PIXABAY, SKEEZEA National Academies of Science, Engineering, and Math committee on research integrity recommends the formation on an independent, nonprofit advisory board to establish means of curbing misconduct and other practices that undermine research quality. The guidance is part of a report, published yesterday (April 12), outlining ways to “strengthen self-correcting mechanisms that are an implicit part of research.”
“The ultimate goal of the board would be to create a climate in which we never have to investigate research misconduct because it never occurs,” Marcia McNutt, president of the National Academy of Science, told ScienceInsider.
The suggested Research Integrity Advisory Board (RIAB) would help develop and promote best practices for encouraging responsible behaviors in science and for handling fraud. “For example, the RIAB could serve as a forum for the discussion of issues where no community consensus currently exists (such as what the appropriate penalties for research misconduct should be) or where current disparate approaches should be harmonized (such as the implementation of the federal research misconduct policy in areas such as plagiarism),” according to the report.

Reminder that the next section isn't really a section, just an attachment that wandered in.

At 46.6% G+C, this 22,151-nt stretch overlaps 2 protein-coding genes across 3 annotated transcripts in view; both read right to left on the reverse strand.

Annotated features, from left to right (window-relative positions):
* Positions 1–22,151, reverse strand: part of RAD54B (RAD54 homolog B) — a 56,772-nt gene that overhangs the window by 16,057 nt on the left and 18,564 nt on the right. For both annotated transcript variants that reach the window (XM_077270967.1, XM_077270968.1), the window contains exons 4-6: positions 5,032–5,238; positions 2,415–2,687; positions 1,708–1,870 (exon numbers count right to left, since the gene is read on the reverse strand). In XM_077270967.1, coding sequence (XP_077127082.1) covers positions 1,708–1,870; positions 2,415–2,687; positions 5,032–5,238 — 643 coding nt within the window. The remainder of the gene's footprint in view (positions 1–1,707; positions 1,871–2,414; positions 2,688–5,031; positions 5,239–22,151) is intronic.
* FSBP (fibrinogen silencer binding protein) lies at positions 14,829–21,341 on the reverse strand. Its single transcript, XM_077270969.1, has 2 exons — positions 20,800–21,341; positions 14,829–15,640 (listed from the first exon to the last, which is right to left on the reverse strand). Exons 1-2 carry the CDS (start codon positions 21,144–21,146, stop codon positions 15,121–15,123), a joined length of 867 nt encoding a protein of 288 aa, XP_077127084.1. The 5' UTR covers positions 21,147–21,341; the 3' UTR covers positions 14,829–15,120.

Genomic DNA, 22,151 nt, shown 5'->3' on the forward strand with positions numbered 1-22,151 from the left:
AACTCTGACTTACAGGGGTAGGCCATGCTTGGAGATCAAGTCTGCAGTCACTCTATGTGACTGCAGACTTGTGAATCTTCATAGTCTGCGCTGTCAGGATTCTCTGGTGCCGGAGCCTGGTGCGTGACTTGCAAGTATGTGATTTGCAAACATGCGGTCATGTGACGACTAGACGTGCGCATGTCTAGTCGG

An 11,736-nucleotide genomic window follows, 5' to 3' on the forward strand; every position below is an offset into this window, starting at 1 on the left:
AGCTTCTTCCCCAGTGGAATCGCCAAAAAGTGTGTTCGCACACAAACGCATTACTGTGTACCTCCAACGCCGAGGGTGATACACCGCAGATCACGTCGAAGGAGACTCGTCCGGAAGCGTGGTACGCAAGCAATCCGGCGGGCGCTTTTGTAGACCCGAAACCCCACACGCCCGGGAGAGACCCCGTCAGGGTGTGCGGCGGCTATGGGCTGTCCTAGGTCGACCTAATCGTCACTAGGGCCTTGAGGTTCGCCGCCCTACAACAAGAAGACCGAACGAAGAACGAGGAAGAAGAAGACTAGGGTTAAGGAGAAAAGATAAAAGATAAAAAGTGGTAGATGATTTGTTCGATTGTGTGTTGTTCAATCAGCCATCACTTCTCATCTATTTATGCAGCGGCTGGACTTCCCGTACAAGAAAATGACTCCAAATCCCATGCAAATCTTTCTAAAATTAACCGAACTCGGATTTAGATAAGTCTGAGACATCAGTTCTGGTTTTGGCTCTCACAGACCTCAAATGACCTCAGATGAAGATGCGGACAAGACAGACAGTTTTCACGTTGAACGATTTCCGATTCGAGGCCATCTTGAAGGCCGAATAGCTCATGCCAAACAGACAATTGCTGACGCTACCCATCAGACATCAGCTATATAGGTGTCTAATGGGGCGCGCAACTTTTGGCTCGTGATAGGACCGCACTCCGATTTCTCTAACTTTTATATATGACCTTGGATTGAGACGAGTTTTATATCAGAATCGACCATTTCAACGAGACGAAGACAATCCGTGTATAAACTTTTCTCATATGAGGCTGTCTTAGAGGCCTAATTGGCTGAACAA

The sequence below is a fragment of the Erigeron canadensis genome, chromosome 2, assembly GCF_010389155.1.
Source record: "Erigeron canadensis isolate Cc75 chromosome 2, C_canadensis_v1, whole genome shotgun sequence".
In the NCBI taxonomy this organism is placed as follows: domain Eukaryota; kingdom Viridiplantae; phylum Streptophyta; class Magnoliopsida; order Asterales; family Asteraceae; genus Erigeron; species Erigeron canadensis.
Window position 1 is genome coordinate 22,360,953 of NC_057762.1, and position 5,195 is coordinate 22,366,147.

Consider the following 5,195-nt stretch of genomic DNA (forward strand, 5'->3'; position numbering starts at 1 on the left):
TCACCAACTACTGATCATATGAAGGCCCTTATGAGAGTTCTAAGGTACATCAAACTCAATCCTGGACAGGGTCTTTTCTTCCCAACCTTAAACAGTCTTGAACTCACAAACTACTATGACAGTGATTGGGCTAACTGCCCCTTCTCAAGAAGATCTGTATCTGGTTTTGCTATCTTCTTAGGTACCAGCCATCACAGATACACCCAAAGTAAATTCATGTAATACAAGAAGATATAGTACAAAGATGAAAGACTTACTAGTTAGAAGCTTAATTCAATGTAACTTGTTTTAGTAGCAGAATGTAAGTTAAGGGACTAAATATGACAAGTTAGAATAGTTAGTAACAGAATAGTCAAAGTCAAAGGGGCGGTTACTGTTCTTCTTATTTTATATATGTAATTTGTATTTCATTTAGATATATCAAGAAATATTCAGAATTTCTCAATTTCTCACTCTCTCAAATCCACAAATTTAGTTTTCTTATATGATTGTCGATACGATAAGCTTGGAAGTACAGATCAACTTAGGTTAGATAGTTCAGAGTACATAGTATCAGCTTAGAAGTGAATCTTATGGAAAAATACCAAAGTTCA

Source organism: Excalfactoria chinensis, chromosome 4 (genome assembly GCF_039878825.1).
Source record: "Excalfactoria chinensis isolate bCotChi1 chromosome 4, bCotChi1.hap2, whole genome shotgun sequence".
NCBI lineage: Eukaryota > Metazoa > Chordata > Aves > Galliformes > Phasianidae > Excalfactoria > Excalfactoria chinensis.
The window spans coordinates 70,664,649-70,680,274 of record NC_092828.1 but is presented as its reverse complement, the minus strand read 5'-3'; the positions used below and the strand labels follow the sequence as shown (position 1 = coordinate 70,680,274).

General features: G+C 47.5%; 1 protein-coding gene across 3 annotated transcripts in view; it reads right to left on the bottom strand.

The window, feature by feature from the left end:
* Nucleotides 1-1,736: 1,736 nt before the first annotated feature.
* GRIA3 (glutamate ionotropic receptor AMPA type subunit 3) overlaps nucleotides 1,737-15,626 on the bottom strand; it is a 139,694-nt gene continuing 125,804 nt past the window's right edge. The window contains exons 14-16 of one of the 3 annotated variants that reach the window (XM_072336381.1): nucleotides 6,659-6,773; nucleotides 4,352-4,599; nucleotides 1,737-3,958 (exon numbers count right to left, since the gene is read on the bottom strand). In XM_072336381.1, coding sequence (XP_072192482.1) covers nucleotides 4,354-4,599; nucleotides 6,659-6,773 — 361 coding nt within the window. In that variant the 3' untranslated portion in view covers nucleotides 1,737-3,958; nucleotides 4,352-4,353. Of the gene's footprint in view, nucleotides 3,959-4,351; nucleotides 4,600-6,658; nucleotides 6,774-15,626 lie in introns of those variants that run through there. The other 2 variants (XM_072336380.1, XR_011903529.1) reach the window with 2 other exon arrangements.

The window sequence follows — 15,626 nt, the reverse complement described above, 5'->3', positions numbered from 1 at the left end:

During a press conference today, Robert Nerem, chair of the committee and professor emeritus at Georgia Tech, said independent investigations that look into allegations of research malpractice are also a good idea. “We need to simply get beyond an internal investigation,” he said of universities handling misconduct matters on their own turf.
The proposed RIAB would not conduct such investigations. “Rather, it will serve as a neutral resource based in the research enterprise that helps the enterprise respond to ongoing and future changes,” according to the report.
The last time the Academies issued guidance on research integrity was in 1992. Although an advisory board was also recommended then, it was never implemented.
The new document updated the definition of “detrimental research practices” to include not just misconduct, but lesser crimes such as the inappropriate use of statistics or poor data storage. “Research institutions need to have a much broader focus than fabrication, falsification, and plagiarism—one that includes detrimental research practices—if they are to really foster research integrity,” Nerem told Retraction Watch.
In addition to the recommendation for an independent advisory board, the committee suggested that institutions should ensure whistleblowers are protected, journals ought to have clear authorship standards, and research sponsors should carve out funds for measuring and addressing detrimental practices.